After moving to San Francisco in 1957, Bruce Conner became associated with the Beat movement artists, writers, and poets who abandoned the norms of American society. Influenced by Zen Buddhism and drug-induced experiences, the Beats used art to investigate new realms of thought. In this period marked by the insecurity and fear of the Cold War and McCarthyism, along with the catastrophic possibilities of the atomic bomb, Conner made artworks in a wide variety of media that attempt to explore the unknown forces behind life and death, a preoccupation that has remained steady throughout his career. In Untitled (1965-66), he subtly manifests these political and spiritual concerns behind an abstract veil of ambiguity and mystery.
This historical context also gives meaning to the duality between black and white in the drawing. The uncertainty that many felt during the 1960s could induce paranoia or exhilaration, and sometimes both simultaneously. A sense of motion prevails in Untitled, with the black shapes that seem to shift and roll across the page echoing ripples of change in an era marked by political and social upheaval. With such weighty concerns at the heart of Conners enterprise, it is no wonder that even his most abstract works are imbued with a delicate foreboding. While Conners black forms achieve fluidity through their folding and bending, they also become ubiquitous, engulfing the paper in mysterious blackness. In more conceptual terms, the black forms enclosing the white might symbolize death overcoming life, suggesting that even in sunshine, shadows always loom near.
While this fixation on the inevitability of death at first seems pessimistic, Conners representation of life through the drawings white space is not disheartening. As with the white in Conners star drawings, in which he drew black pen loops on white paper, steadily shrinking the whiteness into tiny points of light, the white fragments in Untitled prevail as pieces of hope that halt the spreading blackness.
Further, the organic black shapes create the illusion of movement in several directions, with the sketchier black forms traversing from the lower right corner towards the smaller, tighter forms in the upper left corner or vice versa. This ambiguity of direction, in addition to the mysterious meanings of the forms themselves, can put the viewer into a trance. In its correspondence between white and black and its shapes fluidity, the drawing becomes an object inspiring Zen meditation.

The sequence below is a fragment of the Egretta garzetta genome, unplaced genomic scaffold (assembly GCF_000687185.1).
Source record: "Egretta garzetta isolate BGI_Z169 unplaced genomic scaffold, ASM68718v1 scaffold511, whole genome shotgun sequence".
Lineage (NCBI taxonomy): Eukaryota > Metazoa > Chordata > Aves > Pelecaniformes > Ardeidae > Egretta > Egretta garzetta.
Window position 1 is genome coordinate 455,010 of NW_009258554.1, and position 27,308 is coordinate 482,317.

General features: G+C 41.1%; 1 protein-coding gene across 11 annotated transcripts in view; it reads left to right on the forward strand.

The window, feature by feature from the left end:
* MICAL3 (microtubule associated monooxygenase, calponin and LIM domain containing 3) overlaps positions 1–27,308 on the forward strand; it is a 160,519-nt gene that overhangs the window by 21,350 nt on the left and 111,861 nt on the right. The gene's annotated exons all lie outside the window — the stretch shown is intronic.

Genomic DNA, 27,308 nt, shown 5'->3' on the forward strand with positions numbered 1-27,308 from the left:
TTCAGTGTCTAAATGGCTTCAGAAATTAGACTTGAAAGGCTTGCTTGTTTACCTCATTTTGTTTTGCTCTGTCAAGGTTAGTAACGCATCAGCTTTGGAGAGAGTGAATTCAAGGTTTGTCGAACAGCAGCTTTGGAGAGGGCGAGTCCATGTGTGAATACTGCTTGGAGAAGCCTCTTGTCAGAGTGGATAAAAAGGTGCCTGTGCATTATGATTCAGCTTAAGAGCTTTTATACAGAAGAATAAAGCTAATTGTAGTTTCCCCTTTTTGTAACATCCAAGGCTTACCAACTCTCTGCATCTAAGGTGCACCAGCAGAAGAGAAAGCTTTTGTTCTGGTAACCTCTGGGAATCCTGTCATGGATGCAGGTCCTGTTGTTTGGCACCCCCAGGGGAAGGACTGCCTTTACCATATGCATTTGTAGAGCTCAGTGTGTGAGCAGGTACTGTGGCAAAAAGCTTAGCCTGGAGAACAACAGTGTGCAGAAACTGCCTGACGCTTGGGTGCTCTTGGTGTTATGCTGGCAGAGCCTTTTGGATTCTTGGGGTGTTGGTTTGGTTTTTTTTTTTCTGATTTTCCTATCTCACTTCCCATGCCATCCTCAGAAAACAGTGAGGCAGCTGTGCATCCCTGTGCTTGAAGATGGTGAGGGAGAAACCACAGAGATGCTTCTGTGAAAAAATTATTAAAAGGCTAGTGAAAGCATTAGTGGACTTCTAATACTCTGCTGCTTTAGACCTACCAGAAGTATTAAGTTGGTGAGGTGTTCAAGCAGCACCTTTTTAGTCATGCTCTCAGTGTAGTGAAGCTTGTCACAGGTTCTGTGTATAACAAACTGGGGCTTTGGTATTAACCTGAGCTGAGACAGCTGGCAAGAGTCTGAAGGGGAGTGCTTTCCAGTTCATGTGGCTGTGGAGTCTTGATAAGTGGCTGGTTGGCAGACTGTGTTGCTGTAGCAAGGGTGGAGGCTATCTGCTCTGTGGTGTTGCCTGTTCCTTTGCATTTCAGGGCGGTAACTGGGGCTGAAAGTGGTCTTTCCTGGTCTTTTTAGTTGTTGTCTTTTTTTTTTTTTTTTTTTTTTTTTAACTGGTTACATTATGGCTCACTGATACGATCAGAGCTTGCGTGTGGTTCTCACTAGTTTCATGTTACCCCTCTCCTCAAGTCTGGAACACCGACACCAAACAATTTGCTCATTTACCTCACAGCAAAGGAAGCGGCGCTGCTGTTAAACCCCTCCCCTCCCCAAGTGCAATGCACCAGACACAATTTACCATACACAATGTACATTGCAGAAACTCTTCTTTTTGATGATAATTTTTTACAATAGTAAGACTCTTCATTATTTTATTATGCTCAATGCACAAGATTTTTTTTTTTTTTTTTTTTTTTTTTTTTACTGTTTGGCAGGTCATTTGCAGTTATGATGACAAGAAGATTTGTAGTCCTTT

Later works by Bruce Conner demonstrate his persistent fascination with concepts of life and death, in addition to a continued exploration of trance-inducing and contemplative organic forms. Always concerned with artistic identity and integrity, Conner has done all that he could to derail public notice of his work he even submitted his own obituary to Whos Who in America. For Conner it seems that life and death are intricately related to the mystery of disappearance, and his own disappearance has been manifested through his official retirement from the art world in 1999. At sixty-five, a fitting retirement age for a man concerned with tweaking the sacred conventions of American society, Conner stopped making new works under his name, instead attributing recent works to his associates Anonymous, Anonymouse, Emily Feather, and Justin Kase. These artists make inkblot drawings of astonishing delicacy that explore the relationships between symmetry and chance, order and chaos; an inkblot drawing by Anonymous on view here invites comparisons to wood grains, exotic flowers, prehistoric creatures, or characters from an unknown language, while still carrying a subtext of psychological disorder and paranoia.
The inkblot drawings and Conners Untitled each reward close inspection and contemplation. They tow a fine line between mysticism and pragmatism, symbolically addressing matters of life and death through mysterious, meditative compositions, and ultimately providing sites of reconciliation for the anxious concerns of Conners generation.
Skidmore College, Class of 2007
Dan Fischer constructs photographic reality one small, hand-drawn square at a time. In his drawing, Felix Gonzalez-Torres (Perfect Lovers), Fischer uses a grid to transpose a photograph of this pivotal 1980s sculpture to paper. By leaving traces of the grid visible after the image is complete, he provokes us to contemplate his painstaking and protracted process. The size of the grid, comparable to that of a snapshot, and the large white border direct our attention to the photograph of the clocks, rather than the clocks themselves. We lean in to inspect the details, looking longer and more attentively at the drawing than we might at its source photograph. This uncredited and often-published photograph is a record of the conceptual installation, Untitled (Perfect Lovers) by Felix Gonzalez-Torres, in which two clocks tell the same time until the batteries expire, first in one clock, and then in the other. The metaphor of Gonzalez-Torress sculpture is direct and effective: the clocks represent the life and death of the artist and his partner, along with the many others who have also suffered from AIDS.